“Cost clearly has not been an issue,” he says. “Over €30 million has been made available in some of the years of current programmes. On a number of years the money made available by the department was not even being drawn down.”
Of the €170 million available to councils between 2007 and 2012 for Traveller accommodation, just €119 million was drawn down.
“If you look at the programmes that are drawn up,” says Flood, “they tend to be well done. They even specify sites and schemes. But when it comes to delivery the political will just isn’t there.”
Flood rejects local opposition as a valid defence for the failure to provide accommodation. “If objections are raised it cannot mean you don’t proceed. Travellers have a human right to housing. You can’t just not do it. The experience is that where Traveller accommodation is provided, even in the face of strong opposition, if it is well managed and well serviced by the local authority, relations between the communities will be positive.”
Councillor Brid Smith of People Before Profit chairs Dublin City Council’s Traveller accommodation committee. “The excuse that antisocial behaviour by some Travellers means a whole community doesn’t get accommodation is not acceptable. Imagine if they tried to say that antisocial behaviour meant any of the regeneration programmes had to be cancelled. There’d be war.”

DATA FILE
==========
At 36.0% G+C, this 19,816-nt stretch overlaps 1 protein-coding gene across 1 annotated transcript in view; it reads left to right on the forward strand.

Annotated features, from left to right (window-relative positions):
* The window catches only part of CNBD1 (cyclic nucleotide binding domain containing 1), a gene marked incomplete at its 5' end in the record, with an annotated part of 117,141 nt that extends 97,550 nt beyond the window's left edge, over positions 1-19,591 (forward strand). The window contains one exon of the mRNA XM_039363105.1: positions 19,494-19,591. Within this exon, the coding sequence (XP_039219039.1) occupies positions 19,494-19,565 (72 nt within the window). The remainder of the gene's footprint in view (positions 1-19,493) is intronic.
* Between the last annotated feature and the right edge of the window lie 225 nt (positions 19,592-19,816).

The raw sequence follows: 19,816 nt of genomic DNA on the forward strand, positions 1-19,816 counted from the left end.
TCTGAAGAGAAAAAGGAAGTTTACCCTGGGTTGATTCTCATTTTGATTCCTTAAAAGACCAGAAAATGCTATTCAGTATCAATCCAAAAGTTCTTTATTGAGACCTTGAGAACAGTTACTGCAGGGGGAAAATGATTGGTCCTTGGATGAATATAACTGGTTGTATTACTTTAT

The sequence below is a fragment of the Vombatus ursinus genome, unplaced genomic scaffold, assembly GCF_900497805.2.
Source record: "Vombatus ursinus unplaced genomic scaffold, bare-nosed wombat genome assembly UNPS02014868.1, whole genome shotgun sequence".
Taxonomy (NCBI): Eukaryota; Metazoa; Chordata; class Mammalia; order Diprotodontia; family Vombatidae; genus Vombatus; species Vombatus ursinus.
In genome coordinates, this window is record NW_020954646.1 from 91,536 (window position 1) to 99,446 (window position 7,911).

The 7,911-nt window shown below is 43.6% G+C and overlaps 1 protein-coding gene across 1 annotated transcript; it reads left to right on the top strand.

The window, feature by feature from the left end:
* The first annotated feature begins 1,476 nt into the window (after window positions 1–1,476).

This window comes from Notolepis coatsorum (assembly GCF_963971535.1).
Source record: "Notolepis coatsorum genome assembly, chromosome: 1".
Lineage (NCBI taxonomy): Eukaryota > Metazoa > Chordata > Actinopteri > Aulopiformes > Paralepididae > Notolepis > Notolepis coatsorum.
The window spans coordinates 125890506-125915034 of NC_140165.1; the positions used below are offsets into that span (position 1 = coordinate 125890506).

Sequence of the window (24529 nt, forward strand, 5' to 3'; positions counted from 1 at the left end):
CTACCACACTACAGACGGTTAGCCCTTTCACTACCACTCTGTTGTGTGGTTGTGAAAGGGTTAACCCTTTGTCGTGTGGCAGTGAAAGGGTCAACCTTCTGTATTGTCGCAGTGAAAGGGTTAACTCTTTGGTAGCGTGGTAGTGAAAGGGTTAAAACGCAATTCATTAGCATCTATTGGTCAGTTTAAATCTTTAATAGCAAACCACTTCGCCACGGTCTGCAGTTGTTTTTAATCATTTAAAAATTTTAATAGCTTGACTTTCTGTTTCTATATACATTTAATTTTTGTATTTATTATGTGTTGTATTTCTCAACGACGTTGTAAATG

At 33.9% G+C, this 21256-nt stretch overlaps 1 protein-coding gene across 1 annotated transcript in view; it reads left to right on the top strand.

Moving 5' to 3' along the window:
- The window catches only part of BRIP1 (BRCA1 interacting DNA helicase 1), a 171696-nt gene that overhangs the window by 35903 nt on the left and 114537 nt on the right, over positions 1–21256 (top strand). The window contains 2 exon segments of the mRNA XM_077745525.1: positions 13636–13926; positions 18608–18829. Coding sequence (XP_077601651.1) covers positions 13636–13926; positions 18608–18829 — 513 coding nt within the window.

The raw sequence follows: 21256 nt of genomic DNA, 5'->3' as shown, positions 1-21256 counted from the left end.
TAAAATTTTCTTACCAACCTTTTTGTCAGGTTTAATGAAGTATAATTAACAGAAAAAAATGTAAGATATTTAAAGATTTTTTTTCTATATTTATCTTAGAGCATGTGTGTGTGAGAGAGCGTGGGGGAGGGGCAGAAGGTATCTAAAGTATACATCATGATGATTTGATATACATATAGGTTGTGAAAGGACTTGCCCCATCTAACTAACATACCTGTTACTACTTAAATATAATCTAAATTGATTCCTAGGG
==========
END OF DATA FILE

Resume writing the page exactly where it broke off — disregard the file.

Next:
Why have councils been so slow to deliver – or not to deliver – Traveller accommodation? Smith says most local authorities would like all Travellers to move into standard housing. “I think to most officials Travellers are a nuisance. They would like them absorbed and to go away as an issue. So if they can thwart their aspirations, and just get them all into flats and houses, that would be the end of the matter.
“Of course there’s the political reality that advocating for Travellers is not going to win you any votes. But it’s a human-rights issue, and while councils refuse to face that, Traveller families and Traveller children are growing up in Third World conditions we should all be ashamed of.”
As the national Traveller accommodation budget is to be cut further next year, to an almost meaningless €3 million, Traveller groups believe local authorities may not even try to implement their proposals. Most draft programmes make no mention of costs, and almost all contain a proviso similar to that in Dublin City Council’s: delivery “is based on the premise that there will be available funding”.
The Irish Traveller Movement wants the matter taken out of the hands of local councils. “We want an independent Traveller accommodation agency established with the power to compulsorily purchase land if necessary,” says Colette Spears.
Failing that, they want Minister of State for Housing Jan O’Sullivan to exercise her power under the Housing Act of 1966 to order local authorities to perform their housing functions if the Minister believes they have failed in those duties.
O’Sullivan has expressed her concern about the delivery of Traveller accommodation and ordered, for the first time, that there be midterm reviews of all the 2014-18 programmes. “This will ensure that any slippage in achieving goals is addressed over the lifetime of each Traveller accommodation plan,” says a department spokesman.
On every human indicator Travellers’ lives are blighted far beyond those of their settled neighbours: in unemployment, poverty, life expectancy, child mortality, literacy, numeracy, depression, addiction, homelessness and suicide.
“Nothing meaningful can be done to address these until Travellers’ housing needs are met first,” says Chris Flood. “It’s as simple as that. This is a small number of families. It cannot be beyond our capacity as a State to meet their very modest housing needs.”